[As a side note, the header to my blog is actually also a work of Richards’. In it, Christ stands on the abyss with a very convincing Satan at his back. There is something very captivating in his work.]

Kierkegaard on the Knight of Faith

“He drains the deep sadness of life in infinite resignation, he knows the blessedness of infinity, he has felt the pain of renouncing everything, the most precious thing in the world, and yet the finite tastes just as good to him as one who never knew anything higher.”

Defense of the Arts

Although the humanities have generally been a favorite of your average white person, (if you don’t know what I am talking about note post #47 “Art Degrees” in the popular blog Stuff White People Like), they have been on the decline. And that decline has been aided recently by a failing economy that is unable to guarantee jobs, even for  talented graduates.

Columnist David Brooks says, “So it is almost inevitable that over the next few years, as labor markets struggle, the humanities will continue their long slide. There already has been a nearly 50 percent drop in the portion of liberal arts majors over the past generation, and that trend is bound to accelerate. Once the stars of university life, humanities now play bit roles when prospective students take their college tours. The labs are more glamorous than the libraries.”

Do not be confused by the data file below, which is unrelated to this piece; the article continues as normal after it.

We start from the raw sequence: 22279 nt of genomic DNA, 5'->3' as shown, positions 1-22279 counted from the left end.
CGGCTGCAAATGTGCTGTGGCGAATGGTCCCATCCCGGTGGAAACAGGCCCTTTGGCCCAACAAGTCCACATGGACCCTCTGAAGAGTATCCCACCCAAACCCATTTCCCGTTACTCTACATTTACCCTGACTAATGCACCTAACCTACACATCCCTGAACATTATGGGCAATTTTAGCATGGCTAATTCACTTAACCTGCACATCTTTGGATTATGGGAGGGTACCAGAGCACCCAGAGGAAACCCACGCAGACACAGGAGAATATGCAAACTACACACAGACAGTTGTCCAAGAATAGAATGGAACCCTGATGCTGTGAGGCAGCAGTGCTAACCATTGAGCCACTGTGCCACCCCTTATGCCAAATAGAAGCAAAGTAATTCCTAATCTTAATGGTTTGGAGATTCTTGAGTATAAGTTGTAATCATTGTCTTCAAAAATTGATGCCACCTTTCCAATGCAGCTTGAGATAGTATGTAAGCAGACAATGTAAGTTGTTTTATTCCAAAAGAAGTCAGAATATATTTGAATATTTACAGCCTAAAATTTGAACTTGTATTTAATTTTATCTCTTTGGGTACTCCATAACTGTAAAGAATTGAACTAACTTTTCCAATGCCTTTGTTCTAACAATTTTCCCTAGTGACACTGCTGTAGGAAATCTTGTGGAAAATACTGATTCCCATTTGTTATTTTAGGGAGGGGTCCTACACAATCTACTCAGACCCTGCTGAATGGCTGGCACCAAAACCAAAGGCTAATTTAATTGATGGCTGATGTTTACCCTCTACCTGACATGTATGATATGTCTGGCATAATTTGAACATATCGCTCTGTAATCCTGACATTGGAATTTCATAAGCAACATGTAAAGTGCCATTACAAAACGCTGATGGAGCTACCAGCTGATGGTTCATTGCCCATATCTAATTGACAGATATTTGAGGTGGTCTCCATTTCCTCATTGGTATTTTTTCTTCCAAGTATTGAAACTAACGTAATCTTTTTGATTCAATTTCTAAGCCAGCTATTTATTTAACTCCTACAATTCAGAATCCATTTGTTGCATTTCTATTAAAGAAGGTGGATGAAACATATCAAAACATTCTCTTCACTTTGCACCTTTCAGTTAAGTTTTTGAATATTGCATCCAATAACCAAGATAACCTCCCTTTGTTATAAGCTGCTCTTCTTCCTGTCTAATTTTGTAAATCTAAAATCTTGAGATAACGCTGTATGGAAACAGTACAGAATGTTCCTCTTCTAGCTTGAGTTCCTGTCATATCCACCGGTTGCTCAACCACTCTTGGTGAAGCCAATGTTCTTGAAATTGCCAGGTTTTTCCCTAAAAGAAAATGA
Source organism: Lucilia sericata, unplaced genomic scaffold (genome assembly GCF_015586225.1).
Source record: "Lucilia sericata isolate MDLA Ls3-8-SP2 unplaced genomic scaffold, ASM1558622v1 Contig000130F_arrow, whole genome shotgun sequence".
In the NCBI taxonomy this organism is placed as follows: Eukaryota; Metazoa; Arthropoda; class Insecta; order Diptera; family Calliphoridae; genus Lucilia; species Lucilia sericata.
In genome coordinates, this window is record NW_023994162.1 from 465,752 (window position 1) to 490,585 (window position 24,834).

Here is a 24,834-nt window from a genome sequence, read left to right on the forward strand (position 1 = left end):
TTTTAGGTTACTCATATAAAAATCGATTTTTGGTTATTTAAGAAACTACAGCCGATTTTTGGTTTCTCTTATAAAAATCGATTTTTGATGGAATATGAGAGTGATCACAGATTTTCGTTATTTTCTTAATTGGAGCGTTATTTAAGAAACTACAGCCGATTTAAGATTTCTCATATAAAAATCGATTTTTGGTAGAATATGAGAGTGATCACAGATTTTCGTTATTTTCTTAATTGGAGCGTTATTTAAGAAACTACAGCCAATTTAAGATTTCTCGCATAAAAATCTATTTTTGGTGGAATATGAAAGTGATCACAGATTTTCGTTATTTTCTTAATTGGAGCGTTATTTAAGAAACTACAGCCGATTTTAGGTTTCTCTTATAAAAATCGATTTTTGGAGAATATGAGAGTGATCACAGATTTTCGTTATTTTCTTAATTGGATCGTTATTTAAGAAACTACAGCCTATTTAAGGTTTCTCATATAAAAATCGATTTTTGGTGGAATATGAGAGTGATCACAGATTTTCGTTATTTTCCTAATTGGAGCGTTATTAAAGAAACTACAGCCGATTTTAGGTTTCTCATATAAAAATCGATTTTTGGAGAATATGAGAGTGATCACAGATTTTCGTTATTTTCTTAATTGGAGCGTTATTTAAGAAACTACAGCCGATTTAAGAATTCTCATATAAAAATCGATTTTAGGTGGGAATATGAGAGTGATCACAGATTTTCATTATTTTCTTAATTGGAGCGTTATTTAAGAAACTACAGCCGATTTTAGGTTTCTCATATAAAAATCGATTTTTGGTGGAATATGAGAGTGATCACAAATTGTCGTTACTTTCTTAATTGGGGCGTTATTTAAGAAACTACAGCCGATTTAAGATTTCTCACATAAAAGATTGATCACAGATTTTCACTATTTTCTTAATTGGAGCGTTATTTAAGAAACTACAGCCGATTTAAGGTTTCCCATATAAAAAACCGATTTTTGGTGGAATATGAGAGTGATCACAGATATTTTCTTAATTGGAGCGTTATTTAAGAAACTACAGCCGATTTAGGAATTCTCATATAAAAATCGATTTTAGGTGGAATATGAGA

But, as a liberal art major myself, I feel like I have to throw in my 2 cents of defense. They are useful, in more ways than one. Recently Yann Martel attended a celebration of Canadian artists, and Prime Minister Stephen Harper was there. Harper never even looked up during the whole ceremony, so Martel decided to introduce him to art by sending him a book and a letter every two weeks. Martel justifies his action thus:

“As long as someone has no power over me, I don’t care what they read at all. It’s not for me to judge how people should live their lives. But once someone has power over me, then, yes, their reading does matter to me, because in what they choose to read will be found what they think and what they will do. What is [Harper’s] mind made of? How did he get his insights into the human condition? What materials went into the building of his sensibility? What is the colour, the pattern, the rhyme and reason of his imagination? These are not questions one is usually entitled to ask….but once someone has power over me, I have the right to probe the nature and quality of their imagination, because their dreams may become my nightmares.”